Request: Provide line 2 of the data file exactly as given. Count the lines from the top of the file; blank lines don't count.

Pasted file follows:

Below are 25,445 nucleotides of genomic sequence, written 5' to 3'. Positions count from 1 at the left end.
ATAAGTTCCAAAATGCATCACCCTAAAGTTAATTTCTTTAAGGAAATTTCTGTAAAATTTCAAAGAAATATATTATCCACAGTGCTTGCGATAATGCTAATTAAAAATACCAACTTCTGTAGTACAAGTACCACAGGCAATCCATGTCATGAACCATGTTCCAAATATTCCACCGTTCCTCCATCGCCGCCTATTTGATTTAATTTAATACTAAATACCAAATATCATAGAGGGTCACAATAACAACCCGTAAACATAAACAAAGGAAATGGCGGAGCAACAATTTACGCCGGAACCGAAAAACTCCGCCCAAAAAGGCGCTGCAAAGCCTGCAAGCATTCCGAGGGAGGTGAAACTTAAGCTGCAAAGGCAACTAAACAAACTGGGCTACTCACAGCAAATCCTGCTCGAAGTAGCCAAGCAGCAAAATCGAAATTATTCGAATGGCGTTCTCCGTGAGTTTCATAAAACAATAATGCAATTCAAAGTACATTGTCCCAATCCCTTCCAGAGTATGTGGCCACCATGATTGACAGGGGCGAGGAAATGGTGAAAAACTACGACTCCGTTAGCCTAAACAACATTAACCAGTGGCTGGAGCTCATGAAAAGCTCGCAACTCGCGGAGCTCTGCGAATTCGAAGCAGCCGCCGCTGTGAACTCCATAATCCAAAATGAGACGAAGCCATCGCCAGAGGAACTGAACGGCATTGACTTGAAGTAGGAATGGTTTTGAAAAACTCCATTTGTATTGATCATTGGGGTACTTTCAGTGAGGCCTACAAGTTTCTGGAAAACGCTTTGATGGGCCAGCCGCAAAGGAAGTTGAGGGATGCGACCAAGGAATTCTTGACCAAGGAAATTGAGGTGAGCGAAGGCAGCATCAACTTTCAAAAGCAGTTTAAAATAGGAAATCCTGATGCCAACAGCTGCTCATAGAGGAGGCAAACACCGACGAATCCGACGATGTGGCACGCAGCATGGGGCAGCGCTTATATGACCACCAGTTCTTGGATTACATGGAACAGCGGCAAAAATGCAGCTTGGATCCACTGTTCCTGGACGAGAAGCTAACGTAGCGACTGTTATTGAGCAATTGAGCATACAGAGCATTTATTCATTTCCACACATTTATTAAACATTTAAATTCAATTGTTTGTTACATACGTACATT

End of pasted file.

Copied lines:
ATAAGTTCCAAAATGCATCACCCTAAAGTTAATTTCTTTAAGGAAATTTCTGTAAAATTTCAAAGAAATATATTATCCACAGTGCTTGCGATAATGCTAATTAAAAATACCAACTTCTGTAGTACAAGTACCACAGGCAATCCATGTCATGAACCATGTTCCAAATATTCCACCGTTCCTCCATCGCCGCCTATTTGATTTAATTTAATACTAAATACCAAATATCATAGAGGGTCACAATAACAACCCGTAAACATAAACAAAGGAAATGGCGGAGCAACAATTTACGCCGGAACCGAAAAACTCCGCCCAAAAAGGCGCTGCAAAGCCTGCAAGCATTCCGAGGGAGGTGAAACTTAAGCTGCAAAGGCAACTAAACAAACTGGGCTACTCACAGCAAATCCTGCTCGAAGTAGCCAAGCAGCAAAATCGAAATTATTCGAATGGCGTTCTCCGTGAGTTTCATAAAACAATAATGCAATTCAAAGTACATTGTCCCAATCCCTTCCAGAGTATGTGGCCACCATGATTGACAGGGGCGAGGAAATGGTGAAAAACTACGACTCCGTTAGCCTAAACAACATTAACCAGTGGCTGGAGCTCATGAAAAGCTCGCAACTCGCGGAGCTCTGCGAATTCGAAGCAGCCGCCGCTGTGAACTCCATAATCCAAAATGAGACGAAGCCATCGCCAGAGGAACTGAACGGCATTGACTTGAAGTAGGAATGGTTTTGAAAAACTCCATTTGTATTGATCATTGGGGTACTTTCAGTGAGGCCTACAAGTTTCTGGAAAACGCTTTGATGGGCCAGCCGCAAAGGAAGTTGAGGGATGCGACCAAGGAATTCTTGACCAAGGAAATTGAGGTGAGCGAAGGCAGCATCAACTTTCAAAAGCAGTTTAAAATAGGAAATCCTGATGCCAACAGCTGCTCATAGAGGAGGCAAACACCGACGAATCCGACGATGTGGCACGCAGCATGGGGCAGCGCTTATATGACCACCAGTTCTTGGATTACATGGAACAGCGGCAAAAATGCAGCTTGGATCCACTGTTCCTGGACGAGAAGCTAACGTAGCGACTGTTATTGAGCAATTGAGCATACAGAGCATTTATTCATTTCCACACATTTATTAAACATTTAAATTCAATTGTTTGTTACATACGTACATT